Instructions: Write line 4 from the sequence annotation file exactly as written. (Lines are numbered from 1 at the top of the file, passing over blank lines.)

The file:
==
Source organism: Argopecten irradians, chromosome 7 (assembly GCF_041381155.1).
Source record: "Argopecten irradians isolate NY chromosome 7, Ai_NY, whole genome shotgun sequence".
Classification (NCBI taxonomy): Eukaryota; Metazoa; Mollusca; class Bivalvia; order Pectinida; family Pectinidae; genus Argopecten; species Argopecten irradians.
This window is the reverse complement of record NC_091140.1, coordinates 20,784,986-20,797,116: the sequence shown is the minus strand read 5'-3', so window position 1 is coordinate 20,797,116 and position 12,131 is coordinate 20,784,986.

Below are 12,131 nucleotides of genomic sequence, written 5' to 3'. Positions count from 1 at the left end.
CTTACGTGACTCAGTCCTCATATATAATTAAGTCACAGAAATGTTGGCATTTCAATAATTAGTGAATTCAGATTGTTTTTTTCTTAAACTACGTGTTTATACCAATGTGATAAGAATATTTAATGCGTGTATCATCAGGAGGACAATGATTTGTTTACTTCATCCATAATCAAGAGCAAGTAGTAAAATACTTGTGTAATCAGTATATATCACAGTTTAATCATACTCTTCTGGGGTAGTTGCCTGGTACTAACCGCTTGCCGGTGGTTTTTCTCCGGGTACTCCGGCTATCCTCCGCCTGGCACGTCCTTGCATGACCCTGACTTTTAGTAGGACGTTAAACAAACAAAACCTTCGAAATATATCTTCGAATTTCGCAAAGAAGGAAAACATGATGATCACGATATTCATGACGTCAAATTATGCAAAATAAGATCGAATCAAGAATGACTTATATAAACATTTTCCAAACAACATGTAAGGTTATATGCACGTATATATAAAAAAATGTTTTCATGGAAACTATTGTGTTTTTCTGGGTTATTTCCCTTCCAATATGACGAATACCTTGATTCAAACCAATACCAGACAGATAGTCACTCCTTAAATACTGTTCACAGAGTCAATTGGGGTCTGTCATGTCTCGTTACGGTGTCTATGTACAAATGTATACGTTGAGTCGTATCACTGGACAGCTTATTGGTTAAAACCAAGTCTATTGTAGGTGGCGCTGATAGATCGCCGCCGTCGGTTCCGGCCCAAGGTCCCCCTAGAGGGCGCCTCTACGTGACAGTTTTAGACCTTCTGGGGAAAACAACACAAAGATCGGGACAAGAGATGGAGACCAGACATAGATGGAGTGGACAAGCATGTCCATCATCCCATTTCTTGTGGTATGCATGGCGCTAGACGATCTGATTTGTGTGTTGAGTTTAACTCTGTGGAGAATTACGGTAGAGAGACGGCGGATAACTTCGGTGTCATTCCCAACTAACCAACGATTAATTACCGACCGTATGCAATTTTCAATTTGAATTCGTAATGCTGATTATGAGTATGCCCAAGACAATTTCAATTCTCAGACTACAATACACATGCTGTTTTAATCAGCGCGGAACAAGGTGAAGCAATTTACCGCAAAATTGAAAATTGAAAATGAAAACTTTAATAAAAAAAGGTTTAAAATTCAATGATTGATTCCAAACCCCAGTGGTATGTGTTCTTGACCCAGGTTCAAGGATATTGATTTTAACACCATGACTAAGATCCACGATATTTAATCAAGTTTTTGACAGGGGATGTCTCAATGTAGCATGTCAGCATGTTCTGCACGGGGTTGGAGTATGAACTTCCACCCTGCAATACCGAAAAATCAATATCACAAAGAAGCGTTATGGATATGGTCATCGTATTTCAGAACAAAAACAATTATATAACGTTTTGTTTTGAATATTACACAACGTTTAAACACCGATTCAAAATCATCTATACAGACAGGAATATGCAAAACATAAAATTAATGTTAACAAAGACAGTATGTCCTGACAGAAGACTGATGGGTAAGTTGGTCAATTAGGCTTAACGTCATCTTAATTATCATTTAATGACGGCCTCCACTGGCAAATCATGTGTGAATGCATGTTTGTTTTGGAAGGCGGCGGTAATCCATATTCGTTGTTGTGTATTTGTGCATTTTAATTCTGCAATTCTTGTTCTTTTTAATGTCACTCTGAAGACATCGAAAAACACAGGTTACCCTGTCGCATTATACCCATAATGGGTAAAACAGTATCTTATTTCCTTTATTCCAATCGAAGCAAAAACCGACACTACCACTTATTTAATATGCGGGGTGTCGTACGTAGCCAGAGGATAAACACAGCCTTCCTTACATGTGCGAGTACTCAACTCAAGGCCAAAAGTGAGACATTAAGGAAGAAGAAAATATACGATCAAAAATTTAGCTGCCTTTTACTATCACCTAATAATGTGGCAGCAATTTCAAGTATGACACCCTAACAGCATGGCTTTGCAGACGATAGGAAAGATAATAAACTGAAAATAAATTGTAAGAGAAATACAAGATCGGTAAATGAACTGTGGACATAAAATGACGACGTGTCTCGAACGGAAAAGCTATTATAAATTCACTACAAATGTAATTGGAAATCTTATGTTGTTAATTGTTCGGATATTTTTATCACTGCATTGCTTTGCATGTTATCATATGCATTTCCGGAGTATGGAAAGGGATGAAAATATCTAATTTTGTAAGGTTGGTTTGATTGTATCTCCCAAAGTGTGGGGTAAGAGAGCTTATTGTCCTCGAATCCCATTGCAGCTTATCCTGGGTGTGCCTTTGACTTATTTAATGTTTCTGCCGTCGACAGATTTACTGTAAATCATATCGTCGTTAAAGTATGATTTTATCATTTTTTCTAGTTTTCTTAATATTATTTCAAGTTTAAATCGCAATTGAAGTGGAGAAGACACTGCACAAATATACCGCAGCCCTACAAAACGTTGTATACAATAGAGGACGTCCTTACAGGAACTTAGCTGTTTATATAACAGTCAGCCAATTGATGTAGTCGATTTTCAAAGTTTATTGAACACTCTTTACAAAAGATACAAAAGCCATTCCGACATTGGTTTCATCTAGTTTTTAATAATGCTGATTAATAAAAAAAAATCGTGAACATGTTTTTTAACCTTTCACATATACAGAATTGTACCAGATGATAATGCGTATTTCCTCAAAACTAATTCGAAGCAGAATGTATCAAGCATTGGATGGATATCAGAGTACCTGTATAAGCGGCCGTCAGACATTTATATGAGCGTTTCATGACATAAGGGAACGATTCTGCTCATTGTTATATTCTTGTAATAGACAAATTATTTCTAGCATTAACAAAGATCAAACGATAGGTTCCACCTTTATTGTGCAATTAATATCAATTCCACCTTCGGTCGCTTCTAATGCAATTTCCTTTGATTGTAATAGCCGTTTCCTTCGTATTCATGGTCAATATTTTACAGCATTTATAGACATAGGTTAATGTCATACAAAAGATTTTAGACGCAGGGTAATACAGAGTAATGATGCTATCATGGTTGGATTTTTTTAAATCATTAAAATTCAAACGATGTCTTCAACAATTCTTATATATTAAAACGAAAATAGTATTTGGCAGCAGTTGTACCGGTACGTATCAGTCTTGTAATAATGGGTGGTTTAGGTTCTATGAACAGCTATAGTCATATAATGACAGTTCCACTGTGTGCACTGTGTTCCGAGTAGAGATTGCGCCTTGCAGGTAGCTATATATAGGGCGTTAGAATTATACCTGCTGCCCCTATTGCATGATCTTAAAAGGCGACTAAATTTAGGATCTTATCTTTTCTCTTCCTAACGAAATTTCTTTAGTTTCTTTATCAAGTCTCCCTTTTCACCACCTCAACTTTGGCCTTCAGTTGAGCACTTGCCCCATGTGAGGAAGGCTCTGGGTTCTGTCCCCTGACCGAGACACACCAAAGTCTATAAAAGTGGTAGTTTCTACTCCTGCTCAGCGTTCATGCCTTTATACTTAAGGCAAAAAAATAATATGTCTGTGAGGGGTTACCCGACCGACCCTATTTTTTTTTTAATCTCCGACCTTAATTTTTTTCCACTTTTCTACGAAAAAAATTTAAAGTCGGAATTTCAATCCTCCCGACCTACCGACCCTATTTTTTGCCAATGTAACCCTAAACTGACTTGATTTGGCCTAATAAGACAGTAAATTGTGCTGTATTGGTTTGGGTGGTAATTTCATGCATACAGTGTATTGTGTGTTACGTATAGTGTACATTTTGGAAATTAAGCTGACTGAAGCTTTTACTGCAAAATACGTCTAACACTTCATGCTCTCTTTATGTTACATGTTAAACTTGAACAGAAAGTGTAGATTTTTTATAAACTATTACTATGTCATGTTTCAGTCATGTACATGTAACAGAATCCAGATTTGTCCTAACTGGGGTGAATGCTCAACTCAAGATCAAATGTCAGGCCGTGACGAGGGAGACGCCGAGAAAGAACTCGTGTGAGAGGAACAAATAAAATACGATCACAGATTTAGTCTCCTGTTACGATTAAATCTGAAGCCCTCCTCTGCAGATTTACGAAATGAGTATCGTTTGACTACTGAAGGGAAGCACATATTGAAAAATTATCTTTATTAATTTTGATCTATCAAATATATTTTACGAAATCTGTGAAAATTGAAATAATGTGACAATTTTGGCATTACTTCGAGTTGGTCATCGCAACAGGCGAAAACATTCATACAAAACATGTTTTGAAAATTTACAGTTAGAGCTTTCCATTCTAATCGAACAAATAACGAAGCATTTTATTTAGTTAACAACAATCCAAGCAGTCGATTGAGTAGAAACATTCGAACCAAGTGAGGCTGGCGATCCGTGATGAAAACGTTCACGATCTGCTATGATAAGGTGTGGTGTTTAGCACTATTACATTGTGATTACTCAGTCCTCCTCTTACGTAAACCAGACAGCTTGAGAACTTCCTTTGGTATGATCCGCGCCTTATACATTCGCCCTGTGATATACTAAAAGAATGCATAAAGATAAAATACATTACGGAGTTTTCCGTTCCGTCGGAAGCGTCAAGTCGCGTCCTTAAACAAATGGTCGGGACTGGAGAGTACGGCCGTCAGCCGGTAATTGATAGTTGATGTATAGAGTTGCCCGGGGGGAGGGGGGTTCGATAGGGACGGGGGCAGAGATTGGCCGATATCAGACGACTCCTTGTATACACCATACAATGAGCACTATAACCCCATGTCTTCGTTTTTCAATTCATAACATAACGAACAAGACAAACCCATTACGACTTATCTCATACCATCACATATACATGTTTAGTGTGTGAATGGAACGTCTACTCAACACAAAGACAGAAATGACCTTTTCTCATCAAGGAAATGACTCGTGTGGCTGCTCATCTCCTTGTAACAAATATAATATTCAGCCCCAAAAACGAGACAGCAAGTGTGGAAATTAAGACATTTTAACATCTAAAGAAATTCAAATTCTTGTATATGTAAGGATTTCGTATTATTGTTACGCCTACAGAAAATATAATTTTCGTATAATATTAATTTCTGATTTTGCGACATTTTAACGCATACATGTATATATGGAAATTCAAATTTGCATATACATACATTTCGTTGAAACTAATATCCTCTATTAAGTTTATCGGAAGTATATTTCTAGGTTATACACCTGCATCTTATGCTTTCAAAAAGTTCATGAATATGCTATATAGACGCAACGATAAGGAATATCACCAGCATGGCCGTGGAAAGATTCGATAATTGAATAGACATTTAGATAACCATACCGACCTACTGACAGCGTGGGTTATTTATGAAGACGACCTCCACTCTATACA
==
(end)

This window is the reverse complement of record NC_091140.1, coordinates 20,784,986-20,797,116: the sequence shown is the minus strand read 5'-3', so window position 1 is coordinate 20,797,116 and position 12,131 is coordinate 20,784,986.